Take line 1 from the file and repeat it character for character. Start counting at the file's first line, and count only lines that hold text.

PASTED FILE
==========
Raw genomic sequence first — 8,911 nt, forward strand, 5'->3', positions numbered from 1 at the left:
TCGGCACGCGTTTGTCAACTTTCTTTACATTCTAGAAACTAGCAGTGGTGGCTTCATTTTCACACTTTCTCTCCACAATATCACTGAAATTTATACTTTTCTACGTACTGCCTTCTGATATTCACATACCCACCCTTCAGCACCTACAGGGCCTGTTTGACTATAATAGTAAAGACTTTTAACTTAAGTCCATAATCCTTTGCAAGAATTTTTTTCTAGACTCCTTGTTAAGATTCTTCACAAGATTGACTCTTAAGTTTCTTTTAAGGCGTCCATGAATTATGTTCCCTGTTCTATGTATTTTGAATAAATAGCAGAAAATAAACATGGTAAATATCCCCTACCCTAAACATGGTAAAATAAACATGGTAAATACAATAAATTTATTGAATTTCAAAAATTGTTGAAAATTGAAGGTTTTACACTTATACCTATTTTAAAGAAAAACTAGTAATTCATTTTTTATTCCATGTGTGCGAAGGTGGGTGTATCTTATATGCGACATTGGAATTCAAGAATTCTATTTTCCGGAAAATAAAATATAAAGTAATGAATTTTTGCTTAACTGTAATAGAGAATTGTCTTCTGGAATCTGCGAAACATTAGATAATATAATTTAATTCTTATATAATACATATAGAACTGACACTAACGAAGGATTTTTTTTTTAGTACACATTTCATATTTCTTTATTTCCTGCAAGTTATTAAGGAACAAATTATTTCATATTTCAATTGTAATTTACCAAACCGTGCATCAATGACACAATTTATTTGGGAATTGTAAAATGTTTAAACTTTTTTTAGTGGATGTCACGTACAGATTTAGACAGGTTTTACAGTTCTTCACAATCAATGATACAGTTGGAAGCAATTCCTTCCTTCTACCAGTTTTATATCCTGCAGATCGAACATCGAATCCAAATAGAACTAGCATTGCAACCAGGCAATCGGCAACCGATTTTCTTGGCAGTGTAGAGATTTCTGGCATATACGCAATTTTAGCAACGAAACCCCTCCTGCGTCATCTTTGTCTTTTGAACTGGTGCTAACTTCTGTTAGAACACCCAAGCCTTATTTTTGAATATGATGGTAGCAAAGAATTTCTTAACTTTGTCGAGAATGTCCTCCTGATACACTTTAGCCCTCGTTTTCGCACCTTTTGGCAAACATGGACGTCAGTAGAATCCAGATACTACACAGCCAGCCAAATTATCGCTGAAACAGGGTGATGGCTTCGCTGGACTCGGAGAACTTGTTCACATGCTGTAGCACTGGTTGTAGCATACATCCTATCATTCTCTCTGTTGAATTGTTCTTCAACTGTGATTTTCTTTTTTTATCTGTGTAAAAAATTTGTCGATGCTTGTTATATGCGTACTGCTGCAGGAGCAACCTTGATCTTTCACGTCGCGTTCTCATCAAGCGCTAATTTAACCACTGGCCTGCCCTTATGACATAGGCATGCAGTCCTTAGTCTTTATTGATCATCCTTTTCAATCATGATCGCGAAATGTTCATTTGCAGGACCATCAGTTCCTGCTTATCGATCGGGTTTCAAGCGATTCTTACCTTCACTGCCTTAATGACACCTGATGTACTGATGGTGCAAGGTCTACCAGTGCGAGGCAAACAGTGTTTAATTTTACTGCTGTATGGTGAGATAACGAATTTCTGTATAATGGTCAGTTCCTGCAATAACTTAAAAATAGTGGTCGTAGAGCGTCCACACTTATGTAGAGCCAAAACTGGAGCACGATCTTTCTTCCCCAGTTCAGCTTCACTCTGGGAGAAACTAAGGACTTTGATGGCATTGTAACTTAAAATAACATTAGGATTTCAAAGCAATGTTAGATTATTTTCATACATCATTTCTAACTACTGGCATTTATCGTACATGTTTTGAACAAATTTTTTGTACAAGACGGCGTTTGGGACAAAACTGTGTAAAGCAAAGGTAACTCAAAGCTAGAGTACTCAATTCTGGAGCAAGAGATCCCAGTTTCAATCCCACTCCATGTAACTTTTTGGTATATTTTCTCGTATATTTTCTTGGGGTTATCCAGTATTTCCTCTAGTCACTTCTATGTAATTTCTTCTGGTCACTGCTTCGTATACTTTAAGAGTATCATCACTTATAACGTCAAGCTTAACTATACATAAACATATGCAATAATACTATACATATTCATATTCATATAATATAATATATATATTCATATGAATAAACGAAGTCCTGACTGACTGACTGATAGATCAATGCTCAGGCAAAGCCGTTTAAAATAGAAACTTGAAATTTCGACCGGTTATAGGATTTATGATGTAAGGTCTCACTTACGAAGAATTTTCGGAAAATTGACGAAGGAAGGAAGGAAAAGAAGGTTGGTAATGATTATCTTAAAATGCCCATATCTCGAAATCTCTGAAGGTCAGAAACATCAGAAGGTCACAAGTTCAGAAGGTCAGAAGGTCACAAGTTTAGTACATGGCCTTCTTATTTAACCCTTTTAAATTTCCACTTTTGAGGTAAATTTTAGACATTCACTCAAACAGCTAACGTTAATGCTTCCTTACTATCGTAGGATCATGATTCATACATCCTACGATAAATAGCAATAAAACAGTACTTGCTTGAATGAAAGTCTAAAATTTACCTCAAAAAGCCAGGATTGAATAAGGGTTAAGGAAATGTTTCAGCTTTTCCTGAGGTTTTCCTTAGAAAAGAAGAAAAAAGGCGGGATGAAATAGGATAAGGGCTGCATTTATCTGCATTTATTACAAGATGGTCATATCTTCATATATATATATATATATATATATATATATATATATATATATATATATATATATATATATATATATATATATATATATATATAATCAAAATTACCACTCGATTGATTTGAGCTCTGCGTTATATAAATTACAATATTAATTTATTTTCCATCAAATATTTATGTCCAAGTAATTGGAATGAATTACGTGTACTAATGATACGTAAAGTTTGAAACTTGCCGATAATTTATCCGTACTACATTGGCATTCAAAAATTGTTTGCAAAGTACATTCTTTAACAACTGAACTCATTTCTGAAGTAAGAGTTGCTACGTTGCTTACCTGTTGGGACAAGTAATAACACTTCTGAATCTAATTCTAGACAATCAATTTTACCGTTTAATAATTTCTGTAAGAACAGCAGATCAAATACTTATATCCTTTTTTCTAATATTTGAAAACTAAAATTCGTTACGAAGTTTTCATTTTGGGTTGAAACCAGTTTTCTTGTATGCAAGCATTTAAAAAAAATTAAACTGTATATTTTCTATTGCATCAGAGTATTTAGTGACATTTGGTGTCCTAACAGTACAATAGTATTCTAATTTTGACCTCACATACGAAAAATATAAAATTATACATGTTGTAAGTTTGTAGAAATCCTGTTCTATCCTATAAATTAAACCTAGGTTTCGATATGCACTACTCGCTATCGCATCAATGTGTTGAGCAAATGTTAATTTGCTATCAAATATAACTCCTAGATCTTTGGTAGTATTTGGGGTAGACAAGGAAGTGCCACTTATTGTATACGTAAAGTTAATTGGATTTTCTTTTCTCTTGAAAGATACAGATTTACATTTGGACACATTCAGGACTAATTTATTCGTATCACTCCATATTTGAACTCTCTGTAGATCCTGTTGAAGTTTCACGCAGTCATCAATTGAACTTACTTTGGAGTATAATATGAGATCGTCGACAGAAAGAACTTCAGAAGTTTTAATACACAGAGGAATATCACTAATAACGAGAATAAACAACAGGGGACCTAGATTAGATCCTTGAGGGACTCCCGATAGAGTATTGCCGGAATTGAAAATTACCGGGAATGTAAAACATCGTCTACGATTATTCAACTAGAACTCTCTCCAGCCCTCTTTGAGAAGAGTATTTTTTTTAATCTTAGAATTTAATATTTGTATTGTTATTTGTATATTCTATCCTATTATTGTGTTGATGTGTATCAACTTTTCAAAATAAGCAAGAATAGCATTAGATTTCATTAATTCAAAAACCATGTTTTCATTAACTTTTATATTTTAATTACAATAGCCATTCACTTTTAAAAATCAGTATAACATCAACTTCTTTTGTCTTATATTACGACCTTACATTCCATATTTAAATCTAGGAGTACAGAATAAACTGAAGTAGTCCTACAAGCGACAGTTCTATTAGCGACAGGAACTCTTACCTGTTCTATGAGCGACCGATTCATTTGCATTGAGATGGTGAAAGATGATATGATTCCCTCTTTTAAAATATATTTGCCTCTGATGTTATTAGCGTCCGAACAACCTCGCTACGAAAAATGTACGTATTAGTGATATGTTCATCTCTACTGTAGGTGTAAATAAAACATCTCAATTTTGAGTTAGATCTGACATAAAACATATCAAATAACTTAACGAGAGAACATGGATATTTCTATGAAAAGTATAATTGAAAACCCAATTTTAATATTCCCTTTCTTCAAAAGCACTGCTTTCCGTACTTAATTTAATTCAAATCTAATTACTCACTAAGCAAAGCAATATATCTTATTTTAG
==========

Raw genomic sequence first — 8,911 nt, forward strand, 5'->3', positions numbered from 1 at the left: